The best at-home device for measuring body composition is a set of bio-impedence scales. You stand on them in bare feet and grip their pull-up handles while they send a tiny electric current through the body. Electricity travels faster through water than through fat, muscle is water, fat isn’t, so the more resistance the current gets the more fat it calculates you have – put simply. They’re good if you use them in a controlled way (more later), and they give +/-4% accuracy. My own experience shows them to be more accurate than that, when I was running competitively I used the scales 2-3 times a week and got consistent readings, I then had  a DEXA scan, which is one of the most accurate fat measuring methods that exists, it gave a figure 1% less than the scales had been consistently giving.

The scales we recommend to our clients are the very reasonably priced Omron BF-508s. They have footpads as well as handles which means they measure the composition of the lower and upper body and give a reading for visceral fat – the stuff stored inside your torso around the vital organs. The footpad-only scales that you find in department stores and large chemists will only tell you what’s going on from the pelvis down because the current goes up one leg, across the pelvis and down the other leg as it finds the shortest path to earth. If you’re an apple shape the footpad-onlys will probably tell you your fat is in the healthy range but they didn’t measure any of your belly fat!

On the other hand if you’re a pear they’ll tell you you’re terribly fat but they don’t know you carry very little fat above the hips. Always get ones with handles. When I’m working one-to-one with clients I use Tanita Segmentals as they show a breakdown of fat in each arm and leg as well as giving figures for torso and overall fat, body water and muscle mass. They also have an athlete setting which compensates for the high muscularity of very active people. But they’re more expensive and you don’t really need their level of detail.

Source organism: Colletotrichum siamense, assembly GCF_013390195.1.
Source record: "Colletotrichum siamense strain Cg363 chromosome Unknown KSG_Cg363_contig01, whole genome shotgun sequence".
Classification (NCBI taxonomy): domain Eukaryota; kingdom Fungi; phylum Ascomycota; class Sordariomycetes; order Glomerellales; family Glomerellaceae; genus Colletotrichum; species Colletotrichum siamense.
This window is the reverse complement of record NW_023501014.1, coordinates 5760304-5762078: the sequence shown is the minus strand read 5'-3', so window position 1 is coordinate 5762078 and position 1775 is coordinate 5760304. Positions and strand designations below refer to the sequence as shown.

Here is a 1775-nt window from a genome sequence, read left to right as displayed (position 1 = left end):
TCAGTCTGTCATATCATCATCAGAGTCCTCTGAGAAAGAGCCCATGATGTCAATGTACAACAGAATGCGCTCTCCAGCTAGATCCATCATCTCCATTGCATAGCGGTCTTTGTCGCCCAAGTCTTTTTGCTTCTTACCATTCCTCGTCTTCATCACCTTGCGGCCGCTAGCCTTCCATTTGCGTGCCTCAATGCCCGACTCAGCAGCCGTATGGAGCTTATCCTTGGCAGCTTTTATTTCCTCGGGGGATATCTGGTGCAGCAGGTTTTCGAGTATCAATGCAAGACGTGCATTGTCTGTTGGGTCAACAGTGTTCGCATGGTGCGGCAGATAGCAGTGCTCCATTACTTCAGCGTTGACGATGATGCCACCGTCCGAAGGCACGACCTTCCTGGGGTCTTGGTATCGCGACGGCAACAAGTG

When you measure your fat at home you need to keep the conditions the same each time, same time of day, similar food types and amounts in the lead-up, hard level floor, dry body, warm room. You also need to be well hydrated so that the scales don’t misinterpret your dehydration as fat. You’ll get the most accurate reading last thing at night on a day you’ve drunk plenty and not exercised, but bear in mind you’ll be a few pounds heavier at the end of each day due to fluid.

Throw away your callipers

Don’t trust calliper readings. Callipers are only as good as the person using them, and the best operator can easily introduce errors by pinching a slightly different area of skin or not enough/too much skin. And if you’re having calliper measurements taken by a trainer who you’re paying  to help you get leaner it can be in their interest to show a loss. Am I cynical? Yes a bit! Although there are plenty of professional aboveboard trainers out there but anyone worth their salt should be using bio-impedence.

How fat should you be then?

As a general guide, although there’s  leeway for age, fat percentage should be:

  • Female: 22-24%
  • Male: 14-17%

Everyone’s visceral fat should be around 5%

When you get to over 50 you can be happy with 25-30% if you’re female and 18-20% if  you’re male and your visceral can be slightly higher at perhaps 7%

Most people who come to us to lose weight are in the range of:

Female: 33-55% with visceral between 5 and 15%

Male: 18-40% with visceral between 8 and 15%

Women naturally carry more fat than men and need it for hormone regularity and bone protection, a woman starts getting into the health danger zone when fat percentage drops below a certain level, often that’ll kick in below 18%, whereas men can safely sit at around 5% if they need to (athletes). If you’re a female athlete sustaining a low fat percentage it’s vital to eat nutritiously, consider using our Sports Nutrition plans to learn how.

Don’t rush it or you’ll only be losing muscle